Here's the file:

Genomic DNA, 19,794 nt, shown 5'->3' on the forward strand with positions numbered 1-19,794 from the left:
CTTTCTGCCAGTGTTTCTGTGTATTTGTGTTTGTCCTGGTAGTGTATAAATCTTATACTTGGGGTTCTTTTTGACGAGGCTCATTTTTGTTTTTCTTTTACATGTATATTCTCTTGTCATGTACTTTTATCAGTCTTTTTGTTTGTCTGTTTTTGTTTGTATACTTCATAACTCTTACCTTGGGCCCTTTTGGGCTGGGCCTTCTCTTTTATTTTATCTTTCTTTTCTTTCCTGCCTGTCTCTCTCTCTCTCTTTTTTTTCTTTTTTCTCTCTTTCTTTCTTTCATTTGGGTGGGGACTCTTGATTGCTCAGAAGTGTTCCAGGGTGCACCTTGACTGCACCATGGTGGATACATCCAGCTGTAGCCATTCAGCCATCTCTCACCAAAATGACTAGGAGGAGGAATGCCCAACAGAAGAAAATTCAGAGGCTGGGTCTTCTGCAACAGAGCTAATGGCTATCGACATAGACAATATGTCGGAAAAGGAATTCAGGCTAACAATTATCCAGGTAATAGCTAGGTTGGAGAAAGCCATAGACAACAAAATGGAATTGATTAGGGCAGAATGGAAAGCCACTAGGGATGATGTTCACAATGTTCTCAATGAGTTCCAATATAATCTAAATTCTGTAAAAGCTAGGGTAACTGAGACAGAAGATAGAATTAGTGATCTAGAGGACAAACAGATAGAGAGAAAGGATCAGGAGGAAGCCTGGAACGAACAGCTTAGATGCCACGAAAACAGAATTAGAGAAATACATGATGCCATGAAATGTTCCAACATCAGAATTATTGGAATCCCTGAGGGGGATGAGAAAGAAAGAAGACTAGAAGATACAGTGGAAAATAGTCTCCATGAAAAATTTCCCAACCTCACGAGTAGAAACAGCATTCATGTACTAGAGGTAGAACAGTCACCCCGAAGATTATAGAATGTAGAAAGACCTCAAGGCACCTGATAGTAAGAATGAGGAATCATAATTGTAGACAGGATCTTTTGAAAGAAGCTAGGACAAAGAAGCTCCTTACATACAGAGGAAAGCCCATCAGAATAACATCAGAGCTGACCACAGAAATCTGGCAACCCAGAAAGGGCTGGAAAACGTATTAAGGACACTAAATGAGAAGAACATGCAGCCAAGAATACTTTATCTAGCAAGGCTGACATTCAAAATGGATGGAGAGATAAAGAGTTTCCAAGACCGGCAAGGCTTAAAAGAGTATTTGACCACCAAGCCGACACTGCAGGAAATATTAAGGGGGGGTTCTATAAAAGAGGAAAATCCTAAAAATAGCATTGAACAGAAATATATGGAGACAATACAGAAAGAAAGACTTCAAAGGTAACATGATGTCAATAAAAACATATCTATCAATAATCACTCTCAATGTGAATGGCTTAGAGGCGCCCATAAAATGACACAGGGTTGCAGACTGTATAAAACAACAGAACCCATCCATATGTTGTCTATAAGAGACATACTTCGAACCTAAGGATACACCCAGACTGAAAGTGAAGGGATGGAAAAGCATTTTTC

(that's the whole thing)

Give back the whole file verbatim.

Genomic DNA, 19,794 nt, shown 5'->3' on the forward strand with positions numbered 1-19,794 from the left:
CTTTCTGCCAGTGTTTCTGTGTATTTGTGTTTGTCCTGGTAGTGTATAAATCTTATACTTGGGGTTCTTTTTGACGAGGCTCATTTTTGTTTTTCTTTTACATGTATATTCTCTTGTCATGTACTTTTATCAGTCTTTTTGTTTGTCTGTTTTTGTTTGTATACTTCATAACTCTTACCTTGGGCCCTTTTGGGCTGGGCCTTCTCTTTTATTTTATCTTTCTTTTCTTTCCTGCCTGTCTCTCTCTCTCTCTTTTTTTTCTTTTTTCTCTCTTTCTTTCTTTCATTTGGGTGGGGACTCTTGATTGCTCAGAAGTGTTCCAGGGTGCACCTTGACTGCACCATGGTGGATACATCCAGCTGTAGCCATTCAGCCATCTCTCACCAAAATGACTAGGAGGAGGAATGCCCAACAGAAGAAAATTCAGAGGCTGGGTCTTCTGCAACAGAGCTAATGGCTATCGACATAGACAATATGTCGGAAAAGGAATTCAGGCTAACAATTATCCAGGTAATAGCTAGGTTGGAGAAAGCCATAGACAACAAAATGGAATTGATTAGGGCAGAATGGAAAGCCACTAGGGATGATGTTCACAATGTTCTCAATGAGTTCCAATATAATCTAAATTCTGTAAAAGCTAGGGTAACTGAGACAGAAGATAGAATTAGTGATCTAGAGGACAAACAGATAGAGAGAAAGGATCAGGAGGAAGCCTGGAACGAACAGCTTAGATGCCACGAAAACAGAATTAGAGAAATACATGATGCCATGAAATGTTCCAACATCAGAATTATTGGAATCCCTGAGGGGGATGAGAAAGAAAGAAGACTAGAAGATACAGTGGAAAATAGTCTCCATGAAAAATTTCCCAACCTCACGAGTAGAAACAGCATTCATGTACTAGAGGTAGAACAGTCACCCCGAAGATTATAGAATGTAGAAAGACCTCAAGGCACCTGATAGTAAGAATGAGGAATCATAATTGTAGACAGGATCTTTTGAAAGAAGCTAGGACAAAGAAGCTCCTTACATACAGAGGAAAGCCCATCAGAATAACATCAGAGCTGACCACAGAAATCTGGCAACCCAGAAAGGGCTGGAAAACGTATTAAGGACACTAAATGAGAAGAACATGCAGCCAAGAATACTTTATCTAGCAAGGCTGACATTCAAAATGGATGGAGAGATAAAGAGTTTCCAAGACCGGCAAGGCTTAAAAGAGTATTTGACCACCAAGCCGACACTGCAGGAAATATTAAGGGGGGGTTCTATAAAAGAGGAAAATCCTAAAAATAGCATTGAACAGAAATATATGGAGACAATACAGAAAGAAAGACTTCAAAGGTAACATGATGTCAATAAAAACATATCTATCAATAATCACTCTCAATGTGAATGGCTTAGAGGCGCCCATAAAATGACACAGGGTTGCAGACTGTATAAAACAACAGAACCCATCCATATGTTGTCTATAAGAGACATACTTCGAACCTAAGGATACACCCAGACTGAAAGTGAAGGGATGGAAAAGCATTTTTC